Noise: When you’re concentrating on cooking, will the noise of the kids playing or watching TV disturb you? Or will your cooking and clanking around the kitchen bug them? This also goes for others in the house, such as teenagers or adults. And it goes for entertaining as well. If your guests are drinking wine and trying to chat with each other, will the noise put a damper on their conversation, which is usually the highlight of a good dinner party.

Architectural integrity: We love historic homes and buildings! If you have a vintage house, consider whether or not the changes look right and fit into the home’s décor and structure. Everything needs to be updated sometimes, but we’ve walked into houses where modern “remodeling” looks out of place or downright jarring. For those of us who love vintage charm, modernization can kill some very cool character. When you remodel a property with a distinctive or historical look, if you don’t stick to it the updates simply don’t look right. And this is something no one ever talks about: That new modern kitchen will be out of style in a few years anyway. Now you’re stuck with an architecturally ill-suited kitchen that will only need remodeling in a few years anyway. Keeping a unique or distinctive look of a kitchen never goes out of style.

What’s Right for You? Every family and home is unique. Ignore trends when it comes making big, permanent changes to your house. Think about what functions best for you on a daily basis to make your house as happy and efficient as possible. Also think about what your needs will be in the future. We don’t want to suggest something that doesn’t work for your family or make you feel like you’ve been strong-armed into anything you don’t want. Just the opposite! Hopefully, this list helps serve as a guide before making serious commitments of time, effort and money.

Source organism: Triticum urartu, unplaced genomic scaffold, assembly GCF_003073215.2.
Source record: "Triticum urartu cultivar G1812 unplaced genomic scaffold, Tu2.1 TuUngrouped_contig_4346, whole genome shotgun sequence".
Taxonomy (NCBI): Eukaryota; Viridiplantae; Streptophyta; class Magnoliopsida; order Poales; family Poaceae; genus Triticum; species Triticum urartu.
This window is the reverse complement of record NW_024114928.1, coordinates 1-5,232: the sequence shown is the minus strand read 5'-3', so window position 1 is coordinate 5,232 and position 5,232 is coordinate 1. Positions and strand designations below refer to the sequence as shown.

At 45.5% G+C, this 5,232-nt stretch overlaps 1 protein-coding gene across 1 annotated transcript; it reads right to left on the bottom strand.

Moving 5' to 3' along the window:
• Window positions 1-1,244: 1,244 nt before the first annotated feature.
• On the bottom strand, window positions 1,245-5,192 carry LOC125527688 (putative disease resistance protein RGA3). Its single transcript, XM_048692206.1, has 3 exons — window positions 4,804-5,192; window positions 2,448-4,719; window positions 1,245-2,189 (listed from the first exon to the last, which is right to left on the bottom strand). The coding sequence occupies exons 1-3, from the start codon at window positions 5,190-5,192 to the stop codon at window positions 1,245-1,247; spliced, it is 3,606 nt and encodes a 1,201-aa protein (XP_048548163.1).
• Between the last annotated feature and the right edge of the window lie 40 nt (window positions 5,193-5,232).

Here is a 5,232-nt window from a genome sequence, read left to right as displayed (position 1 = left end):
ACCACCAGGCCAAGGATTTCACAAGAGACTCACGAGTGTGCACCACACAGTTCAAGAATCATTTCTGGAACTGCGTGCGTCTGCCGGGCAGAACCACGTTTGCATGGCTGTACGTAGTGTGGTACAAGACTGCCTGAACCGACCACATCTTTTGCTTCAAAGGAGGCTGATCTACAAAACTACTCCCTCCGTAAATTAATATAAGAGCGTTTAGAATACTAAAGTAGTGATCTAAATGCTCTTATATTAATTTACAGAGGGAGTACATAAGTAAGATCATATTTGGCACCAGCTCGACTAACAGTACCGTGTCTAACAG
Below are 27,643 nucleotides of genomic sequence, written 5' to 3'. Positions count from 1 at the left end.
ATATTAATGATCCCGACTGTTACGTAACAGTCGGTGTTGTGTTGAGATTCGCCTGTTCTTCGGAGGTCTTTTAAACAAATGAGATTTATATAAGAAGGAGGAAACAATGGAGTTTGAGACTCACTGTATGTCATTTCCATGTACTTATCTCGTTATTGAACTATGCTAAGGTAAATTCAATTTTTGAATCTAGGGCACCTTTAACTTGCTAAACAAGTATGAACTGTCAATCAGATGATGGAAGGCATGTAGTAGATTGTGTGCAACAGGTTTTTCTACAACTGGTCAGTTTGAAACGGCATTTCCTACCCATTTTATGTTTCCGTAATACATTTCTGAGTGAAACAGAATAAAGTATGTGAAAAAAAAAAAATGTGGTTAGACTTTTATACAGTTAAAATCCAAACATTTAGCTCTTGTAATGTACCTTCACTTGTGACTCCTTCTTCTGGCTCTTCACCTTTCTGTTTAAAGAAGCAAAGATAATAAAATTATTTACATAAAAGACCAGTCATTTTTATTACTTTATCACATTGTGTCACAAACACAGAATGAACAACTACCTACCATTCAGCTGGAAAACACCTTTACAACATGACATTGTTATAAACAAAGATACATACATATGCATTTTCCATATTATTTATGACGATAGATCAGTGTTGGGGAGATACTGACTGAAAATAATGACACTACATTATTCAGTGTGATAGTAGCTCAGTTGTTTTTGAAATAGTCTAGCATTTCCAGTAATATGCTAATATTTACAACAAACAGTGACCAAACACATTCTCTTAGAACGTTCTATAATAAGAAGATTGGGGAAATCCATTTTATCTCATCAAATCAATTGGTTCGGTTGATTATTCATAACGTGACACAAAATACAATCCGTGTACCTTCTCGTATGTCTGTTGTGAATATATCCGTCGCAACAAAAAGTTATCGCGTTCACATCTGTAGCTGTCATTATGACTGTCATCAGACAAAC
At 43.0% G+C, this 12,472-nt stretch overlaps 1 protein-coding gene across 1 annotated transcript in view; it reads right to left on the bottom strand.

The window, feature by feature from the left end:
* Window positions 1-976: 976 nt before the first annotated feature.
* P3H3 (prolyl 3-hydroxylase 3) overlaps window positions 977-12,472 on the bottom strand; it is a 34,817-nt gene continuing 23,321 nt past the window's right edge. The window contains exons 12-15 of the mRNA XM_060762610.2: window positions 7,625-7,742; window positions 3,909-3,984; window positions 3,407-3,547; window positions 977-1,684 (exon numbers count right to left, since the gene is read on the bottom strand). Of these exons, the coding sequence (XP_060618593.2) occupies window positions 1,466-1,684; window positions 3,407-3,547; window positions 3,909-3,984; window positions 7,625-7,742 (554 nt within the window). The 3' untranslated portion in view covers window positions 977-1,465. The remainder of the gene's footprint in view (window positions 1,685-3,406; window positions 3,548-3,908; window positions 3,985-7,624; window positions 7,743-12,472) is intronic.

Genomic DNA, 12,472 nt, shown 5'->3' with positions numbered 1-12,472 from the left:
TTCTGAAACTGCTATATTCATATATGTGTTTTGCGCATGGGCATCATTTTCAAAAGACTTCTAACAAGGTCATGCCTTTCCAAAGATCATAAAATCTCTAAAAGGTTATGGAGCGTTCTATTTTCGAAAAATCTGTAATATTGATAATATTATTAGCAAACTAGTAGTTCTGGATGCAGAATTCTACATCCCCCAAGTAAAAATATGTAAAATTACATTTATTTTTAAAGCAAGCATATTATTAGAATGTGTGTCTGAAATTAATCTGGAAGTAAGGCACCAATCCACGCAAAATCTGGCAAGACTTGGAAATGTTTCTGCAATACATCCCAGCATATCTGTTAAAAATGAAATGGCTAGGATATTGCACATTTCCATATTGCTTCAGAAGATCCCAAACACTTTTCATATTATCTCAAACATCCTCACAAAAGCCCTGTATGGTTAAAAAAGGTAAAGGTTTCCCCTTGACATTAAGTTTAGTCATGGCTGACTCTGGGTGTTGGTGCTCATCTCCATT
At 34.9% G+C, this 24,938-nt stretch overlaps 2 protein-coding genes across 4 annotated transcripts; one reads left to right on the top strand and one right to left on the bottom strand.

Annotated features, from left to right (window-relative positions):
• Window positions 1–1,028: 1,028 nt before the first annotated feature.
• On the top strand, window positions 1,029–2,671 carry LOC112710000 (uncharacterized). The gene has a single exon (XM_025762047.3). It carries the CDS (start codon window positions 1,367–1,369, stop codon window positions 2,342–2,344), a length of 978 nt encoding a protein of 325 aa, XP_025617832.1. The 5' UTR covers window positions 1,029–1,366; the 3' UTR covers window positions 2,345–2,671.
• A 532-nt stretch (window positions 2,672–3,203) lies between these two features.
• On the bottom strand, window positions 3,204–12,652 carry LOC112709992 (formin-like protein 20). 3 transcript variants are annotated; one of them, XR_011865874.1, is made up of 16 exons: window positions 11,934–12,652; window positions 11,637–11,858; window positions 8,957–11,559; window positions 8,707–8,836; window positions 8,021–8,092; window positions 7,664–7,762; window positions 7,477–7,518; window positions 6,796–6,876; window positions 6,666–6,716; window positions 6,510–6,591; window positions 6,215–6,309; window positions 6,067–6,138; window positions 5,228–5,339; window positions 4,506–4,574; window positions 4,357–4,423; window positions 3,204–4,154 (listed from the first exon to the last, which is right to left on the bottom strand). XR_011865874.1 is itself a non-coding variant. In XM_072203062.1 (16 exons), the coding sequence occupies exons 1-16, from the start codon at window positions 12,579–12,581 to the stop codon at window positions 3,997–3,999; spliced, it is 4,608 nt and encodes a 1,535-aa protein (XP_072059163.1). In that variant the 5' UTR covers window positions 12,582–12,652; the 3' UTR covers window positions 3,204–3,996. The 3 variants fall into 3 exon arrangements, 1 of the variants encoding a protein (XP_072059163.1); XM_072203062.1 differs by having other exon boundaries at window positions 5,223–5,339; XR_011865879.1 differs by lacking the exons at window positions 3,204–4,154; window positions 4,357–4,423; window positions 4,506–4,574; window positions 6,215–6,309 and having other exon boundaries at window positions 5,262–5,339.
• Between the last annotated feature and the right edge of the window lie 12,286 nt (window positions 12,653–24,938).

25
Apr

Lights! Windows! Action!

 

We never noticed this until someone from the East Coast pointed this out: In California we use Christmas lights all year round. That’s not counting when we forget to take down your house lights outside. We’re just festive people.

But it got us to thinking—lights are fun and really can be used all year long no matter where you live. You can use any window but if you happen to have a large picture window, so much the better. String up some indoor lights so they dangle in front of your window. There are lights actually made for this, so they should be easy to find. Plug in and voila! You have a fun accent.

If you don’t want to bother turning them on and off every night, there is an easy solution to that, too. Hang up lights in your window and then hook up a timer. They go on by themselves every night without even thinking about it. As the sun sets, suddenly there are twinkling lights in the living room.

29
Aug

Old Houses. Old Plumbing.

No one wants to think about it. It’s a pain. But sooner or later every house has to replace the plumbing. We see this a lot in older homes. Did we mention plumbing problems are a pain? We feel you.

Leaking pipes can cause structural and floor damage. Water also causes mold and mildew growth. Not only is all that expensive to fix—it’s unhealthy.

There’s also more than just plumbing wearing out. Houses built before 1986 likely have lead pipes. Lead has been used in plumbing forever, probably because it’s so durable. The problem is that the lead can seep into the water and that’s not great for drinking.